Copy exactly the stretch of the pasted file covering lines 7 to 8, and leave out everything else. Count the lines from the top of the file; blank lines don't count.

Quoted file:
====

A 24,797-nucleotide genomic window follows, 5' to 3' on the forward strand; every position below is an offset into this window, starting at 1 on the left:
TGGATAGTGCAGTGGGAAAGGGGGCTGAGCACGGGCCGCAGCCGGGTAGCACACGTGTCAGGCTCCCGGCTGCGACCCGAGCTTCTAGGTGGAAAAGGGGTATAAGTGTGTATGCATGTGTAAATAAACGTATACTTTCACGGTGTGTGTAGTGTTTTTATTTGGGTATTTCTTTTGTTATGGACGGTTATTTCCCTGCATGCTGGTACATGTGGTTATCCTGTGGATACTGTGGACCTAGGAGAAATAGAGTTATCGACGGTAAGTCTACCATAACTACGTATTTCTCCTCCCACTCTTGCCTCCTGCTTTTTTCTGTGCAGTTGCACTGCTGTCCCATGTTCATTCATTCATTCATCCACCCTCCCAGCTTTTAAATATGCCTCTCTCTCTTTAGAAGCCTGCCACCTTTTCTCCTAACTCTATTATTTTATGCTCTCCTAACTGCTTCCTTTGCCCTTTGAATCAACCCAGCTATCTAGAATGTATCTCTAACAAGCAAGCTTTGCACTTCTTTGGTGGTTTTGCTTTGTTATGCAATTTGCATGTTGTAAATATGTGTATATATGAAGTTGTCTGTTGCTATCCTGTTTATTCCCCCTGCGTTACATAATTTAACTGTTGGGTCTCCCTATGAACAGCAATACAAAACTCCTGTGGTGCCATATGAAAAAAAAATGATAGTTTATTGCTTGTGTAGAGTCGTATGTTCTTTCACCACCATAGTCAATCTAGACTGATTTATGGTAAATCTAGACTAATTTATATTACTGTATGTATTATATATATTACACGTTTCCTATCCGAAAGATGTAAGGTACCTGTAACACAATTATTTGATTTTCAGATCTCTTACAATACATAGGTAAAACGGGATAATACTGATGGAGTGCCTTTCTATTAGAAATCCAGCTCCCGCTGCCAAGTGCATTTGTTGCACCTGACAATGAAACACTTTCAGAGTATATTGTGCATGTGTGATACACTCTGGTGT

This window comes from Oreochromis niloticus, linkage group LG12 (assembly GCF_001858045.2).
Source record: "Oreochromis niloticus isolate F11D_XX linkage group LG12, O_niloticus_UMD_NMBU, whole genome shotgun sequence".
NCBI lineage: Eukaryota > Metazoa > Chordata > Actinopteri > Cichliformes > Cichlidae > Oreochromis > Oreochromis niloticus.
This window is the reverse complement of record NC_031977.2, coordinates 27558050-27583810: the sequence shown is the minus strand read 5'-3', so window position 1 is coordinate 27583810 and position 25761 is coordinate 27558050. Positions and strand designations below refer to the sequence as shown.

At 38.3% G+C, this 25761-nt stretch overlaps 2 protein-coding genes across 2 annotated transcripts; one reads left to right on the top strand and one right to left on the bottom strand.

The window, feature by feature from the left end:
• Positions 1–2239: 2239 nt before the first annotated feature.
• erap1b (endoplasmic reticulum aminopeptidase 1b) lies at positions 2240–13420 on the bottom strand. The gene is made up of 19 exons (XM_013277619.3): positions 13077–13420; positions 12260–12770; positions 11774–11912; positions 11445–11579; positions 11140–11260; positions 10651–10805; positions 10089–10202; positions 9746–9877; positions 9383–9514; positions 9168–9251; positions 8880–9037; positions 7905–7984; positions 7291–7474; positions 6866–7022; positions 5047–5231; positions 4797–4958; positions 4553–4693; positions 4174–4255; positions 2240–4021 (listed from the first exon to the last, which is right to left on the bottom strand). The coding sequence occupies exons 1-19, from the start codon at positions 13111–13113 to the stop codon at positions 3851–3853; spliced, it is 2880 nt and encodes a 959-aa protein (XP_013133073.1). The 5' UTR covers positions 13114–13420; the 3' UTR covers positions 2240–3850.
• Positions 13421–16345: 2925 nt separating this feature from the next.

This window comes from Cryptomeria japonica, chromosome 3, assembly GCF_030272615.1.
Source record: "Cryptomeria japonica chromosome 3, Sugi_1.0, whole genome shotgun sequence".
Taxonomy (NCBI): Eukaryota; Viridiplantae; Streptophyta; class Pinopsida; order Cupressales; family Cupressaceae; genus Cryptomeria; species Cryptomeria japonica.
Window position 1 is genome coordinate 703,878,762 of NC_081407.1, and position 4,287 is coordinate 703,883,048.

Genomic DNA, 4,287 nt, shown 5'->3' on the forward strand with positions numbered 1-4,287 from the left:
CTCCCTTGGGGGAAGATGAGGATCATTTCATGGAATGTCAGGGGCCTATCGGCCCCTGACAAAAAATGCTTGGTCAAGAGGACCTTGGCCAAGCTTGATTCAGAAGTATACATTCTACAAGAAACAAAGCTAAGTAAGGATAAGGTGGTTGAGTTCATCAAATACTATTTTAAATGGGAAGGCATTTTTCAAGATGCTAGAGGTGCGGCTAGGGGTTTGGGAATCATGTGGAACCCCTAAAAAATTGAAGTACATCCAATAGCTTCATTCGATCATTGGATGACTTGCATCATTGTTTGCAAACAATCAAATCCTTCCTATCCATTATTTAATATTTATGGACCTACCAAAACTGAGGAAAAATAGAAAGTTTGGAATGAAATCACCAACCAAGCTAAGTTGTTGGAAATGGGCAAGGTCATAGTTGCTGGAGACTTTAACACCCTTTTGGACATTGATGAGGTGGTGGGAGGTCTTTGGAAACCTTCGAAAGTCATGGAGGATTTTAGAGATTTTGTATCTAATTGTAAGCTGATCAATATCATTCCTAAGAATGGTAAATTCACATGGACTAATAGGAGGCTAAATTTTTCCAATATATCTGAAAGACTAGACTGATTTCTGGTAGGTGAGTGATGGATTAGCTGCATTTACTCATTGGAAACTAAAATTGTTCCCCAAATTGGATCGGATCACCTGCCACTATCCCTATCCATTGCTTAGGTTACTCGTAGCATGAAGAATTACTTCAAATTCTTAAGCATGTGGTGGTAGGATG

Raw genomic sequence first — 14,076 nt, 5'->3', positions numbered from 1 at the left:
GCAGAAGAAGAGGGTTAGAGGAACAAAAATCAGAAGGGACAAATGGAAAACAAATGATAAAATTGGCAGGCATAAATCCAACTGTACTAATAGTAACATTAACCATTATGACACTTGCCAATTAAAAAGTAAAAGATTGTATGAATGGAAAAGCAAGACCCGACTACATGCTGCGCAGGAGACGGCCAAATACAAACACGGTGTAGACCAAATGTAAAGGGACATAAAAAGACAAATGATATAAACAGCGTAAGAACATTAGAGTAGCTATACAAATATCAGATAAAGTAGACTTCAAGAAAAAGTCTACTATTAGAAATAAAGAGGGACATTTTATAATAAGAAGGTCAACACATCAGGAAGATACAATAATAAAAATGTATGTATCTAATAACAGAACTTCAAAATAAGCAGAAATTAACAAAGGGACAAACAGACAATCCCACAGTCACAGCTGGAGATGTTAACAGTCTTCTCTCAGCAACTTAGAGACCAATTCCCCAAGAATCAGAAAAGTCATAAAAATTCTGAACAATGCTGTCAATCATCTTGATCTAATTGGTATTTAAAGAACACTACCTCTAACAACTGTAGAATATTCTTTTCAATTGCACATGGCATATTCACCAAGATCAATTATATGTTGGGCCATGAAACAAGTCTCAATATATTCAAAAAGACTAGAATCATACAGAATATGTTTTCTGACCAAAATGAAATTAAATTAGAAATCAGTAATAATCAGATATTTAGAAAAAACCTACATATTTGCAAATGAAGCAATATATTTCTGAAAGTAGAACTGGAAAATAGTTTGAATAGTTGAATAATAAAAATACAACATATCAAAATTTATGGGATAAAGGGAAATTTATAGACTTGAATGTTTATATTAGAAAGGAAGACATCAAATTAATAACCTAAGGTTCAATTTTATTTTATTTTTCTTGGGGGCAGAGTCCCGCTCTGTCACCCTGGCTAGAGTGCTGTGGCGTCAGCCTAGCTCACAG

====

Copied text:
At 38.3% G+C, this 25761-nt stretch overlaps 2 protein-coding genes across 2 annotated transcripts; one reads left to right on the top strand and one right to left on the bottom strand.

The window, feature by feature from the left end: